THE LIMERICK PARENTS AND FRIENDS: One group’s experiences of campaigning for better services

by Ger South (Limerick Parents and Friends Association of the Mentally Handicapped

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Starting off

Limerick Parents and Friends Association of the Mentally Handicapped were set up in 1972, in response to many calls for help and support for the intellectual disabled in the area. After approximately three years, it became clear that the Association had failed to make progress in advancing the call for services to meet our needs. It was decided to embark on a political campaign to make progress. This decision was arrived at when it became clear that our Mid-Western Health Board, willing and supportive as they were to provide the services required, could not do so because of lack of funding from the Department of Health. Our campaign has continued up to the present time.

When one talks about a political campaign, we have to look at the many ways that we had to identify with, to make progress.

The campaign

We commenced our campaign by meeting many local politicians on Limerick City and County councils to present them with our documented case for services required. After some time it became clear that Councillors did not have the power to provide the funding for services identified. We then had to direct our campaign to the national and government parties. Having met with all political groups we finally had to concentrate on those who made up the government—those in government control the purse strings.

The political process, as we know it, has failed miserably to deal with the continuing crisis in services. In our thinking, this is because for many years successive governments have considered people with disabilities as not having votes to influence politicians. Over the years we have met and made our case to four Taoisigh and all the Ministers for Health..

The political process is the only real avenue for us to take in order to achieve our rights, and to facilitate improvements for people with intellectual disability. The political process inhibits improvements in the lives of people with intellectual disabilities because they are not considered a priority when elections come round.

Using the media

The only advice one could give to people campaigning for the rights of people with intellectual disability is to make as much use of the media as one can, by identifying the very personal family cases that exist. This should in the first instance be done by very publicly making government and opposition TDs account for their support or otherwise for the cases. It is only at a local level that TDs can be made to say yes or no. Meetings with local TDs must be publicised so that people in the area hear about the meeting and its outcome.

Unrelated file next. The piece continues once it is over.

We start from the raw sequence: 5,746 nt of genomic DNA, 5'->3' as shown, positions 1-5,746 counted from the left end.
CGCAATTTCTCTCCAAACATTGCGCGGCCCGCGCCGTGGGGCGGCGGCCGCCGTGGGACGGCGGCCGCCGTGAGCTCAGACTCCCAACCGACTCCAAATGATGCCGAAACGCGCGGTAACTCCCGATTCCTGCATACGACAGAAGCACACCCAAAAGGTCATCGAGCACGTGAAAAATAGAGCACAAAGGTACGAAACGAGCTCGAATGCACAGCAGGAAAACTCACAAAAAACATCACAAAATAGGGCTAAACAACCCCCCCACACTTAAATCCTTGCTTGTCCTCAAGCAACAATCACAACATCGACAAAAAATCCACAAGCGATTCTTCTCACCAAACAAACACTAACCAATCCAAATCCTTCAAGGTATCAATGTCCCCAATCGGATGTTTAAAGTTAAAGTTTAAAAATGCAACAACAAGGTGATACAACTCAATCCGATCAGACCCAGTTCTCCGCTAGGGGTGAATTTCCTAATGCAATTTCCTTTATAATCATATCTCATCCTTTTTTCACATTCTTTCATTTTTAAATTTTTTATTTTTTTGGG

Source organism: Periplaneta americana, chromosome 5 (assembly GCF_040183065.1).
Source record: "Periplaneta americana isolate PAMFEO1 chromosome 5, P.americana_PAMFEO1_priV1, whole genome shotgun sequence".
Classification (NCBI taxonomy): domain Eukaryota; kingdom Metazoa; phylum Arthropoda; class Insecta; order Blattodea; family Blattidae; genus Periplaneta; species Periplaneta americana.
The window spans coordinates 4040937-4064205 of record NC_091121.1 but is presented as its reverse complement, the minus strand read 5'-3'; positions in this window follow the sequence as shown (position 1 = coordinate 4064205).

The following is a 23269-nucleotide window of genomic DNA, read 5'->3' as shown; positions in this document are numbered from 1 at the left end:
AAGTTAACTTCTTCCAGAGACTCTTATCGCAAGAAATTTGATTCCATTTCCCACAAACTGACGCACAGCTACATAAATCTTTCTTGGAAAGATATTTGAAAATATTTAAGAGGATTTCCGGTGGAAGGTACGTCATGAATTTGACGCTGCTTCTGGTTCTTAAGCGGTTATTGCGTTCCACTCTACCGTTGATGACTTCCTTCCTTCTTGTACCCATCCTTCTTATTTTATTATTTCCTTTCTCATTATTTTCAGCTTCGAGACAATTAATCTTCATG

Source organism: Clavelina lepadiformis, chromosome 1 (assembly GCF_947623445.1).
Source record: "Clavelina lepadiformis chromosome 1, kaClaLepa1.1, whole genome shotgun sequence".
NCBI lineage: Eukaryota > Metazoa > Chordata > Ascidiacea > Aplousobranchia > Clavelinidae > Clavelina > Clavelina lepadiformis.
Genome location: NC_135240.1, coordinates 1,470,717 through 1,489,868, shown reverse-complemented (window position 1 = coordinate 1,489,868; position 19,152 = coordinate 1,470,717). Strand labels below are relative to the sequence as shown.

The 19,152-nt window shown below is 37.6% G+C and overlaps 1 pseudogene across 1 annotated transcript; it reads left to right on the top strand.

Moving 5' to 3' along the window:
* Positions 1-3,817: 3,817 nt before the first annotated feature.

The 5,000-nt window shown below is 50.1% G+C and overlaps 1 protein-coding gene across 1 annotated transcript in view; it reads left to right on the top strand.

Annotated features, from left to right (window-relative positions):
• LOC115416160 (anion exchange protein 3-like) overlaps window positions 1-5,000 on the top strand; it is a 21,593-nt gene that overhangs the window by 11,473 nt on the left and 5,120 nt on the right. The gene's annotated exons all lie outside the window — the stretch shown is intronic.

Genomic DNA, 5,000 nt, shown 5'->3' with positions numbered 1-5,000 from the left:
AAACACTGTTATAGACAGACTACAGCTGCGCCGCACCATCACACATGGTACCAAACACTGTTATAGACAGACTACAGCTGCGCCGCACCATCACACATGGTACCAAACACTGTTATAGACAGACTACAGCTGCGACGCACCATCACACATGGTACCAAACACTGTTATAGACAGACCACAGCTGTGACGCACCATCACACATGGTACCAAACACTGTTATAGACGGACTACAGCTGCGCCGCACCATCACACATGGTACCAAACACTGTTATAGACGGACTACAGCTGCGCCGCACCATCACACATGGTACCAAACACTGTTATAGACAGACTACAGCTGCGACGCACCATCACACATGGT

If at all possible, parents should try to bring their intellectually disabled son or daughter to meet their TD when identifying the service they require.

If TDs attend public meetings and support your call for services, make sure that they provide feedback via the local media as to what progress they have made at government level.

For many years people have had to go through the courts to get their rights.

The future

Maybe I am optimistic, but I believe that finally we are on the edge of achieving our goal. However, this can only be done by getting the government to:

  1. Lay aside the proposed Disability Bill 2004
  2. Replace it with a combination of the Strategy for Equality report of the Commission on the Status of People with Disability (1996) and the DLCG Equal Citizens report
  3. The Minister for Finance Brian Cowan must continue on the positive support he has shown to date, by bringing forward rights-based legislation early in the Dáil.

Only in this way can this government once and for all bring an end to the many difficult years that parents have spent, seeking the rights of their family members with intellectual disability.

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